According to the U.S. Bureau of Labor Statistics’ 2019 data, Health Care and Social Assistance ranked as the occupation group with the most non-fatal work injuries. Keeping that in mind, one of our key focus areas is to get injured employees back to work as soon as it is safe for them to do so. We do this because we know there are many benefits for the employee as well as the employer.
Often an employee who returns to work at the appropriate time experiences a shortened recovery time. Being in a routine as well as being less sedentary can often improve overall recovery. Typically, an employee who can return to work in a reasonable amount of time experiences better medical outcomes with less impairment.
Returning to employment often reduces the financial, social and psychological strains associated with being injured and out of work. In most cases, a return to work means the employee goes back to receiving regular pay instead of reduced pay.
The longer an employee is out of work, the more likely the injury severity costs will increase. We have also found that there is less litigation when an employee returns to work. Indirect costs also come into play for the employer while an employee is out – in the form of temporary workers or overtime for existing employees. Employers with high deductibles may see a reduction in direct workers’ compensation costs if they are able to get employees back to work timely.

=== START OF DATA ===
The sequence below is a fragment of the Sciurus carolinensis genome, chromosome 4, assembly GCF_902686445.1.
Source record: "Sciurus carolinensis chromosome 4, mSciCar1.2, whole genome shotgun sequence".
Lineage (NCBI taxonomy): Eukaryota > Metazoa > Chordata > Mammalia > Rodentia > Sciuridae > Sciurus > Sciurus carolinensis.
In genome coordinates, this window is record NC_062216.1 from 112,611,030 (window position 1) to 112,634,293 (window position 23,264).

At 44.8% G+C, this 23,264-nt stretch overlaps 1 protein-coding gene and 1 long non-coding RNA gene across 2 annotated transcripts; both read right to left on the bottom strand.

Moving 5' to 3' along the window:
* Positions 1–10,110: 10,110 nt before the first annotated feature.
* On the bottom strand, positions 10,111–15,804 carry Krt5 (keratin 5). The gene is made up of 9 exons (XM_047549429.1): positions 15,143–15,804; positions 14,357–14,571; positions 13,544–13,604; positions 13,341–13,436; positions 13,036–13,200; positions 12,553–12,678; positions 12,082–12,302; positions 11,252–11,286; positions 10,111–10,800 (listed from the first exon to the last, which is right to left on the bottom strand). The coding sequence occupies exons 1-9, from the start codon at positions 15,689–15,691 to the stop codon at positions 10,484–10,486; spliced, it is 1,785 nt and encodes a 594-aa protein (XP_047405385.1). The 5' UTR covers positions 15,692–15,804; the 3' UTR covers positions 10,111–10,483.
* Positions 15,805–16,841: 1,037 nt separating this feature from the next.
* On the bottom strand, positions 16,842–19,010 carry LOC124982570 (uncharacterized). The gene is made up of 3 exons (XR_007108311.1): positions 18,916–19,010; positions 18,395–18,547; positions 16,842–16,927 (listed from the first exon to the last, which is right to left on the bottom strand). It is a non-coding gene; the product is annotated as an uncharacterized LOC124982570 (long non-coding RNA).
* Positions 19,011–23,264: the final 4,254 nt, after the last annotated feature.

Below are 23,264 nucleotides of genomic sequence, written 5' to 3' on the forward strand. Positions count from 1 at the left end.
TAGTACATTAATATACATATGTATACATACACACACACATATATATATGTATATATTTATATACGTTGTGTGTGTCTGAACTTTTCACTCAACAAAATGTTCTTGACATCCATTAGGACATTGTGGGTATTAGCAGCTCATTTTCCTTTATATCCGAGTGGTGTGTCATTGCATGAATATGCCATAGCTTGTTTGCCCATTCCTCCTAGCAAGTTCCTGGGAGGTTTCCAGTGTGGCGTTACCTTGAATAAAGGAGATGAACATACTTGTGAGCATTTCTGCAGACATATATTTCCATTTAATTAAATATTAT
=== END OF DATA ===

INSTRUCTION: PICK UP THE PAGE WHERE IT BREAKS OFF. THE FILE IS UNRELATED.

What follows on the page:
Employee morale improves for both the injured worker as well as their peers. If co workers were having to put in overtime to fill in for an injured employee, the return to status quo may be a welcome relief. If the employee can return to work, it reduces the human resource costs associated with hiring and training new employees.
As the employer continues to get injured workers back to work, it may reduce their workers’ compensation loss ratios and experience modifiers, which can help control premium costs.
You may be asking yourself, but what about those employees who aren’t able return to their existing job yet? Our follow-up post will cover transitional duty, also known as light or restricted duty.